It is obvious that I need to see keyword level data to make bidding decisions, but for some reason the level of detail does not seem to be as obvious in budget decisions. If the budget is being determined for the whole paid search program, then the data should be rolled up to for the whole paid search program.
Giving keyword level data to a stakeholder that is only responsible for setting the overall budget will only help to distract that stakeholder from the decision that he/she is responsible for making, and will mostly come back to bite you in the form of irrelevant inquiries into your program.
4. What Metrics Are Available To Help Make The Decision?
Notice that this is the fourth question not the first. This question is belabored because people erroneously think that having more metrics will help them ask the right questions.
We need to be focused on what decision needs to be made by asking the previous questions before we even begin to look at how to answer this question. The ironic thing is that once the other four questions have been answered, this question often becomes very simple.
For a budget decision, you really only need to know how much you spent and what the return was to make a good decision. (See this article for a great review on how to accurately measure return).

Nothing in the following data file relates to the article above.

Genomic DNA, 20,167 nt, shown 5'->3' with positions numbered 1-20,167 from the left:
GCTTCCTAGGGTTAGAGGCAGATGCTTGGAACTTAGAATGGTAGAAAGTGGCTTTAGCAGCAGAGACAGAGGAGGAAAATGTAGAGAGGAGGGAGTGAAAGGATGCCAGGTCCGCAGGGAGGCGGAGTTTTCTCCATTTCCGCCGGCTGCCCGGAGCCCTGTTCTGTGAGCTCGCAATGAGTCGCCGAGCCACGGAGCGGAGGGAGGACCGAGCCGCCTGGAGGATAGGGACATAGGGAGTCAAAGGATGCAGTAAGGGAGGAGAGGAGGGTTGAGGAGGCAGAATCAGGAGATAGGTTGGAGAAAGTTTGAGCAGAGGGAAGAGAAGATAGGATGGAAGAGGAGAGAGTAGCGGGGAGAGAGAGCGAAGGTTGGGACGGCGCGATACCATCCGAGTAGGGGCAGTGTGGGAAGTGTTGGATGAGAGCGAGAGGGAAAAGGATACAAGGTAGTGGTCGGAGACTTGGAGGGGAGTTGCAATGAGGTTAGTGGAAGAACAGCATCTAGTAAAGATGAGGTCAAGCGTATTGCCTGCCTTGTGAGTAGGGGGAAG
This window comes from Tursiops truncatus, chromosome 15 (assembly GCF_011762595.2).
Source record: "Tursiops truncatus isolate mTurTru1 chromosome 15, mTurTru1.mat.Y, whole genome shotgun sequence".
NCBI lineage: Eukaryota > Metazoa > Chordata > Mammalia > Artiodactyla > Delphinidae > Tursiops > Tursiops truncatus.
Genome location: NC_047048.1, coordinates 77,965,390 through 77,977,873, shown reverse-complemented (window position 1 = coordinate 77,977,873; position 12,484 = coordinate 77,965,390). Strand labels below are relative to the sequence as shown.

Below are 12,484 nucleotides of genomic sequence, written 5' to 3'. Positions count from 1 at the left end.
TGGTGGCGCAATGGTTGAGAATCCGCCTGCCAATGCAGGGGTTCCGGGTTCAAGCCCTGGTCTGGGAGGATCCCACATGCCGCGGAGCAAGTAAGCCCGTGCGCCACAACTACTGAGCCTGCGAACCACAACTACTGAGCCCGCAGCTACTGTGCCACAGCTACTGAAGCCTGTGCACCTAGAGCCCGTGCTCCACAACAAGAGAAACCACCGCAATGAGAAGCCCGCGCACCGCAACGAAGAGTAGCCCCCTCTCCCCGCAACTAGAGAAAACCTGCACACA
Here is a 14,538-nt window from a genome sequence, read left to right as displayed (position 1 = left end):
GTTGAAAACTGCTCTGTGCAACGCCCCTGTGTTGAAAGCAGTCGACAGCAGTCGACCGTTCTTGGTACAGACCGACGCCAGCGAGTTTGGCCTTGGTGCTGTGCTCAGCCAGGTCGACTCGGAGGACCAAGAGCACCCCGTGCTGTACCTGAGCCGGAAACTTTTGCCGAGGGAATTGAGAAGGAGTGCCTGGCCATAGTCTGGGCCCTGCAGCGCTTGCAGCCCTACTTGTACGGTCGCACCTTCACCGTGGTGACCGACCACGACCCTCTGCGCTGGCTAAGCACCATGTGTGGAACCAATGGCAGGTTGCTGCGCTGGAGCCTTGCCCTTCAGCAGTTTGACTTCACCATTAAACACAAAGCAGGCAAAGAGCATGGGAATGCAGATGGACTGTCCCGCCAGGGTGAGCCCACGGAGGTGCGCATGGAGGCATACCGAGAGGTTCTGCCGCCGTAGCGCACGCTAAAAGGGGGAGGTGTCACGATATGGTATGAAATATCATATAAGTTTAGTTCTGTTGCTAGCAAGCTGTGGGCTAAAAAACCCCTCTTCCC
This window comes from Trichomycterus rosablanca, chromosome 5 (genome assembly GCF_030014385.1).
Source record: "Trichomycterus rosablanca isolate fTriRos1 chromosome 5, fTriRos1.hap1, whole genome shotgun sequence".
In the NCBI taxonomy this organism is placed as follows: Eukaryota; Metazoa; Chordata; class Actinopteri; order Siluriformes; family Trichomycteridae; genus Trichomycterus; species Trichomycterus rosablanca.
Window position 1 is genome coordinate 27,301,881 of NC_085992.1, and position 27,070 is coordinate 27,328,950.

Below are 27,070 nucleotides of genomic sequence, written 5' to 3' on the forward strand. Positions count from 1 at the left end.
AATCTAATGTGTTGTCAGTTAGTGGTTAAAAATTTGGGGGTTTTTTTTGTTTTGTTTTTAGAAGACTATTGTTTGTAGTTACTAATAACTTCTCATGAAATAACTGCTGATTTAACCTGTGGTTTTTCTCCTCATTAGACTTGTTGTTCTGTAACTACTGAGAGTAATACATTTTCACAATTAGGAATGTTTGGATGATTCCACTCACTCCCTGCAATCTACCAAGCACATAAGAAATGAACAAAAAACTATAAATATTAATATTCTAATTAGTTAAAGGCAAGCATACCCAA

Only including the metrics that are relevant to the decision at hand will be the best way to help your stakeholder make a good decision.
5. Who Is Making The Decision?
I often hear that you need to know your audience to be able to make an effective dashboard. This is only partially true. Just by knowing your stakeholders name or what they like to eat will not help you to make a better dashboard.
By asking questions about the decisions they are trying to make, you will get to know your stakeholder needs which will help you make a useful dashboard.
The most important takeaway from this question is simply to know who to send the dashboard to. That may seem obvious, but in many large organizations, it may take some research to determine who is actually making the decisions.
Here is an example:
- Decision = How much budget should we allocate to paid search?
- Time Frame = This is a program where the budget is reevaluated weekly
- Level of Detail = Paid Search Channel
- Metrics = Cost per Acquisition(CPA in the screenshot), Conversions (provisionings in screenshot), Cost
- Audience = Bob, the campaign manager of the business unit for who we are advertising
Notice that this dashboard is simple. It provides the right information to make a budget adjustment, and does not add information that might distract Bob from the decision he is responsible to make. With this information, he can easily compare the CPA’s from search and other channels to determine how much budget search should get in the coming week.
So why do SEM’s stress when it comes to making dashboards?
The answer is that the end goal has not been clarified. Asking questions to clarify the decision that needs to made before building a dashboard, will not only save you time, but will also result in a more effective dashboard.
Opinions expressed in the article are those of the guest author and not necessarily Search Engine Land.